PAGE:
By the time Roy Whitehead arrived at Washington Federal in the late 1990s as the prospective successor to the savings bank’s CEO, he knew a thing or two about steering a financial institution through tough times. He had begun his career during the recession of the mid-’70s and later experienced the severe Texas oil slump of the 1980s that drove nine of the 10 top banks in that state to failure. When Whitehead took the helm at Washington Federal in 2000, even the bursting of the tech bubble was “not a bump in the road for this company” by his reckoning. Far more impactful, he says, was the challenge of all-time-low interest rates that affected the bank’s balance sheet, as well as consolidation of the housing-finance industry. Reflecting on the institution’s traditional emphasis on residential housing, Whitehead says, “That strategy served us well for over 20 years, but it wasn’t the one going forward.” Whitehead and his team crafted a multiyear plan to diversify Washington Federal’s business model, shifting to more commercial and real estate investing. “We effectively converted from peacetime to wartime,” Whitehead says. Today, 70 percent of the bank’s loan originations are commercial. That foresight helped Washington Federal navigate the rough shoals of the 2008 financial crisis. The bank remained well capitalized, maintaining full employment as other financial institutions folded or merged. It also was better able to work with the troubled accounts it did hold, modifying loans to give about 3,000 families the breathing space they needed to stay in their homes. Whitehead attributes its ability to do so to being a portfolio lender, meaning the bank holds all the loans it makes, affording more flexibility. A year later, Whitehead stepped up acquisitions and Washington Federal became the first bank to launch an offensive round of raising capital during the recession. A secondary offering of equity brought $1.5 billion in commitments, driving six acquisitions in the past five years. In 2013, after operating for 96 years under charter as a federal thrift, Washington Federal converted to a bank. Whitehead serves as chairman of the Washington Bankers Association, committed to the single profession of his life. After Washington Federal’s nearly 100 years of helping local communities to thrive, he says, “We’re dug in, and investing for the long haul.”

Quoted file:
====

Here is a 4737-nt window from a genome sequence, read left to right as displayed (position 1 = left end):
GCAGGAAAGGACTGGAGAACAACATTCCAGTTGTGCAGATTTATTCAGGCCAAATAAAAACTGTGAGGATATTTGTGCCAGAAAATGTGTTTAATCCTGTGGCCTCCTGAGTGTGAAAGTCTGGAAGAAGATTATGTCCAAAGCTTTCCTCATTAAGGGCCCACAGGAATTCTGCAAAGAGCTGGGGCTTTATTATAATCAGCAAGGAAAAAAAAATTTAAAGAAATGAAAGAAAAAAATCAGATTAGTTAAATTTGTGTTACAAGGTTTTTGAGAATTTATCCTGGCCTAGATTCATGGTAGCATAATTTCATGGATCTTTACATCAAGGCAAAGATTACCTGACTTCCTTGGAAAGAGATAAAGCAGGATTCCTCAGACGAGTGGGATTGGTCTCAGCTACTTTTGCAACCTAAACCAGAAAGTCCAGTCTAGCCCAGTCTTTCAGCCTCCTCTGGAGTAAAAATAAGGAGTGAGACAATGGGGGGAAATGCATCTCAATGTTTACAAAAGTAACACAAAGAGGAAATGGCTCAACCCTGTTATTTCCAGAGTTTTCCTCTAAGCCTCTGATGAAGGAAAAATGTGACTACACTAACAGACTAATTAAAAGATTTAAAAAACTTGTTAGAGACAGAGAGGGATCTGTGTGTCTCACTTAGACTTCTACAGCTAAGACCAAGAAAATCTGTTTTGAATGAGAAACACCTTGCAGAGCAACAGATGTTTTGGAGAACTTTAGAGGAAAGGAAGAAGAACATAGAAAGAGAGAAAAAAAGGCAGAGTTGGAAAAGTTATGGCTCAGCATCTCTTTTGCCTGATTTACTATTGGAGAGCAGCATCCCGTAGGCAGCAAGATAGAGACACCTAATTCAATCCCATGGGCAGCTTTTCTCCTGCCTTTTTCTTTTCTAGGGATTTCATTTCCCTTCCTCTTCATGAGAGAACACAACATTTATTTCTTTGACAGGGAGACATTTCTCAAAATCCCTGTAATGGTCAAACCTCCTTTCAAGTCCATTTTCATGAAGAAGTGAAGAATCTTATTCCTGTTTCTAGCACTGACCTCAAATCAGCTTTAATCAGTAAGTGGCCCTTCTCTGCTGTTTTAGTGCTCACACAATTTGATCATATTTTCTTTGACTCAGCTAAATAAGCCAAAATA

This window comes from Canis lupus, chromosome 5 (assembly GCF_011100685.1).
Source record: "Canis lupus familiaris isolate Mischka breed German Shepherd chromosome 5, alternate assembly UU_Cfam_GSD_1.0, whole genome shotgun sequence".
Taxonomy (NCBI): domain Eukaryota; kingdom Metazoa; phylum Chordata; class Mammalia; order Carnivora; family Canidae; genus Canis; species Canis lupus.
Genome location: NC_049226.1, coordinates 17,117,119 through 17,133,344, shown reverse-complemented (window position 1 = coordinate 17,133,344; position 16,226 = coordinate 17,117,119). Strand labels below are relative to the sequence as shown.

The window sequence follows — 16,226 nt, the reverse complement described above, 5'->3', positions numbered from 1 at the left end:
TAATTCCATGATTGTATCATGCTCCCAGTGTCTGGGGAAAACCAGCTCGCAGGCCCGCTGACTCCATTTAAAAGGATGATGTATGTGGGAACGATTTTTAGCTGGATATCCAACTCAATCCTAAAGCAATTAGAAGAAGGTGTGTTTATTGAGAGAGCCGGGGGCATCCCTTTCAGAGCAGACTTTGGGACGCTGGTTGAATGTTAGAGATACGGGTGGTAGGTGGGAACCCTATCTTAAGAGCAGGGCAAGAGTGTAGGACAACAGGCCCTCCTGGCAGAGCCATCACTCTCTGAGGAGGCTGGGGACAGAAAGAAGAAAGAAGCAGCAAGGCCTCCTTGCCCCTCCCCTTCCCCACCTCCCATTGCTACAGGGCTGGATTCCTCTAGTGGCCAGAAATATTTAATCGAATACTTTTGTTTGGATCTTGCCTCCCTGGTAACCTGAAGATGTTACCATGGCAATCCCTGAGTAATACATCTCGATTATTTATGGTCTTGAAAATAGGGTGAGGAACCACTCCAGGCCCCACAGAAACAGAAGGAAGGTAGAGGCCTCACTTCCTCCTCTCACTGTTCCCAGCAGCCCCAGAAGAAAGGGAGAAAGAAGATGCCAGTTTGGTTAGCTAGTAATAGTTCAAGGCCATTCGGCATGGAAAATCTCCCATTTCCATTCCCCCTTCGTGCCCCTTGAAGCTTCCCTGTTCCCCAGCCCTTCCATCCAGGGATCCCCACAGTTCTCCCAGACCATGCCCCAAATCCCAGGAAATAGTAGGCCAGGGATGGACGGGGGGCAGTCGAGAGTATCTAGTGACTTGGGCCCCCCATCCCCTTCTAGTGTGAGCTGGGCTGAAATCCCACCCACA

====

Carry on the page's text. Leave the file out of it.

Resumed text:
Is there a Tom Kundig Life Statement?
I put a quote in my first book: “Only common things happen when common sense prevails.” I don’t know who came up with it, but it always makes me smile and it’s kind of true. If you’re looking for adventure, or something new or something worth living for, you’re looking for the edge, whatever that might be.
How do you balance your creative mind with your business mind?
I think a creative mind is a business mind because business is creative. You’re dealing with a set of issues and you’re trying to find a pathway, trying to resolve the issues, into a success.
What piece of advice would you give to your younger self, when you were just starting out?
Be more secure about your abilities and less insecure about your existence so that you can do things with a well-placed confidence.
What song would you like played at your funeral?
(Laughs) I don’t know! I won’t be hearing it so I don’t really care.
You’re stuck on a desert island and can have one book, one record, one food and one person.
My wife, Jeannie. Beethoven’s Ninth. A hamburger. Zen and the Art of Motorcycle Maintenance.
Who or what is your worst enemy?
Noncritical thinking. People who don’t think about what they’re saying.
Beatles or Rolling Stones?
Beatles. I share a birthday with John Lennon and sympathy with his larger musical and political agendas.
What four guests would make for the perfect dinner party?
Kurt Vonnegut, Richard Feynman, Indira Gandhi, Muhammad Ali.
Do you have a spiritual practice and if yes, how does that practice manifest?
I was raised a Unitarian, so it is a very personal spiritual practice and certainly influenced by both Buddhist teachings and Jesuit friends.
› For more on artists, entertainers and entrepreneurs, tune in Art Aone with Nancy Guppy on the Seattle Channel (seattlechannel.org/artzone).